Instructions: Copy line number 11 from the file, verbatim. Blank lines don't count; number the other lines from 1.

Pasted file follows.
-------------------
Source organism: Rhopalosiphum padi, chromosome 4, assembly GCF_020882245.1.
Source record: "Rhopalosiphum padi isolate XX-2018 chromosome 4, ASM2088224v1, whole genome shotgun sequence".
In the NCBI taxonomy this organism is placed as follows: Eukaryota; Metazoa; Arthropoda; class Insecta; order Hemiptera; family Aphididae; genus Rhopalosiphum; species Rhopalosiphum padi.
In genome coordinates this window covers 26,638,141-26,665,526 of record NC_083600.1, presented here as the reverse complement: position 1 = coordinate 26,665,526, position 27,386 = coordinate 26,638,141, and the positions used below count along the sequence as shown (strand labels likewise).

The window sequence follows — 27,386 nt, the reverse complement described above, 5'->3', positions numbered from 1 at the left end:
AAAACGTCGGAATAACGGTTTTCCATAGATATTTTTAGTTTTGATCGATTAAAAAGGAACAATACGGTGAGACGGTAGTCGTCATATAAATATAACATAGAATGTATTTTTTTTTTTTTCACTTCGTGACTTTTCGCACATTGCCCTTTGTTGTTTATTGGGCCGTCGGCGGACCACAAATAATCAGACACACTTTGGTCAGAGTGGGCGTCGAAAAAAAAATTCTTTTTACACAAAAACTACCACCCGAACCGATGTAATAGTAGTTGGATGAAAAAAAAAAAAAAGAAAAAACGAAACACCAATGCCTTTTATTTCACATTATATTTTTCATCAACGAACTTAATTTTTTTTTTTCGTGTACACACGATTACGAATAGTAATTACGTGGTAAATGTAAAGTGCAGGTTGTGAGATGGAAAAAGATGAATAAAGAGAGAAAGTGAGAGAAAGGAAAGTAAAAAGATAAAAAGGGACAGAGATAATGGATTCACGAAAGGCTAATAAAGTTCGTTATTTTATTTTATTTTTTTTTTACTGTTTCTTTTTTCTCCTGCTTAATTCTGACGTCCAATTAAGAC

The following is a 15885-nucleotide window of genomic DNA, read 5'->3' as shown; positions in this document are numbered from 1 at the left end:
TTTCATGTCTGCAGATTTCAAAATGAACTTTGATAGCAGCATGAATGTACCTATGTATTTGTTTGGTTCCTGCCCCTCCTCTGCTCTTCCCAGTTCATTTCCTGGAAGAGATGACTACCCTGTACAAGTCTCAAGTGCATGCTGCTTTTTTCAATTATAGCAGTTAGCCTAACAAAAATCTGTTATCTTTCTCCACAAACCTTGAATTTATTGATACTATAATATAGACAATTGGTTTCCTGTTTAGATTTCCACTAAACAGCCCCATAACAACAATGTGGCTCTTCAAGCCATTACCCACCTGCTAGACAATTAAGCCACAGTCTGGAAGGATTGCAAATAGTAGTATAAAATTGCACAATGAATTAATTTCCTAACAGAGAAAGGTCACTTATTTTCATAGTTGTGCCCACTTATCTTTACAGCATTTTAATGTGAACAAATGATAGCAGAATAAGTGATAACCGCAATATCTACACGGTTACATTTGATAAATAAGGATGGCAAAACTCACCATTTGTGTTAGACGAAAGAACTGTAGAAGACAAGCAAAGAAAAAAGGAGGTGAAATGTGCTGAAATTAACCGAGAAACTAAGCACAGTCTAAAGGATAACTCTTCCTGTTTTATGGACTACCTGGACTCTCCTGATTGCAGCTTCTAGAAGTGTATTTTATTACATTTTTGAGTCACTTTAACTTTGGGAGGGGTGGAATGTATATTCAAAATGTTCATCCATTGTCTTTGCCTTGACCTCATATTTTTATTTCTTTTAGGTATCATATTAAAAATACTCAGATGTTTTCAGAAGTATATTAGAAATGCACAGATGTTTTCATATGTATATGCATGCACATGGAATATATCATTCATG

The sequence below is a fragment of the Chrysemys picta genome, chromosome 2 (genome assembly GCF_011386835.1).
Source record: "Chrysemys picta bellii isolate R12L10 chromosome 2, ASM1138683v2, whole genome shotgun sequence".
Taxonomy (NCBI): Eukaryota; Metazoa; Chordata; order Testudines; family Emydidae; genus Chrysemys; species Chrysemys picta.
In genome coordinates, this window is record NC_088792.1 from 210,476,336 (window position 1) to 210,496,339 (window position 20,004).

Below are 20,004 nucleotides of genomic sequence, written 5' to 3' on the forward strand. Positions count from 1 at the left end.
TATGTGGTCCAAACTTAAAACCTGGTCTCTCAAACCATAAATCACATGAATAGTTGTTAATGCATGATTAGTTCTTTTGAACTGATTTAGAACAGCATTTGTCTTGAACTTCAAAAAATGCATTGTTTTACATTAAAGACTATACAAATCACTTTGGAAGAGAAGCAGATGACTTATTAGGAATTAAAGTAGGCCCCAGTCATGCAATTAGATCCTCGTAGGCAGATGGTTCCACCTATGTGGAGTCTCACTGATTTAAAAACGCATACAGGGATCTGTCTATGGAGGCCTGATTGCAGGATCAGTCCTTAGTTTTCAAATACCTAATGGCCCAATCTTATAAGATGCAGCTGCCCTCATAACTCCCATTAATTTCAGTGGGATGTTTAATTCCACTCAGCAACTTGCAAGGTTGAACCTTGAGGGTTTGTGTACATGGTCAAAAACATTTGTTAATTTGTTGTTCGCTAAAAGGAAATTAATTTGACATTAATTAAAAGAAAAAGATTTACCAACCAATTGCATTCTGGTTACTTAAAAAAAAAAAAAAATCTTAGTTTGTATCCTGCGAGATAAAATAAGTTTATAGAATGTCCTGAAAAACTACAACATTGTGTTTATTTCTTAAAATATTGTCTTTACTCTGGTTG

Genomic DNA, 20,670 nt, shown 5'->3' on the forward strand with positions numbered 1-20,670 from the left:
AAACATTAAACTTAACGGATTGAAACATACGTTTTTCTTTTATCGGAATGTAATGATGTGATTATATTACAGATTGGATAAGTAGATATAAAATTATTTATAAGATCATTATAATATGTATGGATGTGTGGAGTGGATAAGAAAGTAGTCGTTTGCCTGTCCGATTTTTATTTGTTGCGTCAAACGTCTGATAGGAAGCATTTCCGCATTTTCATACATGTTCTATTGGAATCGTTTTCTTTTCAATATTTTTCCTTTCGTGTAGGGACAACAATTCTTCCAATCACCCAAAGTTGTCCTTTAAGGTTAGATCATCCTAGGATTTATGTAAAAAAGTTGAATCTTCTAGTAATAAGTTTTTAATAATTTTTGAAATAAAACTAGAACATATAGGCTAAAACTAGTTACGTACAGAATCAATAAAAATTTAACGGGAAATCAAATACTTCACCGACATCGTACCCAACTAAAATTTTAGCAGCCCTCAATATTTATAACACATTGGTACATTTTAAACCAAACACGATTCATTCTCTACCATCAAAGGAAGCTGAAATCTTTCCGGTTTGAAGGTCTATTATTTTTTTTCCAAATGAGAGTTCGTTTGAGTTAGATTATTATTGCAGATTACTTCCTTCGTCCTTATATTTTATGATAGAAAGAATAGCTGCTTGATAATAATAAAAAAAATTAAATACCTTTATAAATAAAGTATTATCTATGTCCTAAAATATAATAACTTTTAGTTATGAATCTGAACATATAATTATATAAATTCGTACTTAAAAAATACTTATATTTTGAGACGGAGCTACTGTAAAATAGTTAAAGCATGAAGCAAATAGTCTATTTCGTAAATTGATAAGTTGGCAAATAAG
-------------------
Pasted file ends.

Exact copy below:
Taxonomy (NCBI): Eukaryota; Metazoa; Chordata; order Testudines; family Emydidae; genus Chrysemys; species Chrysemys picta.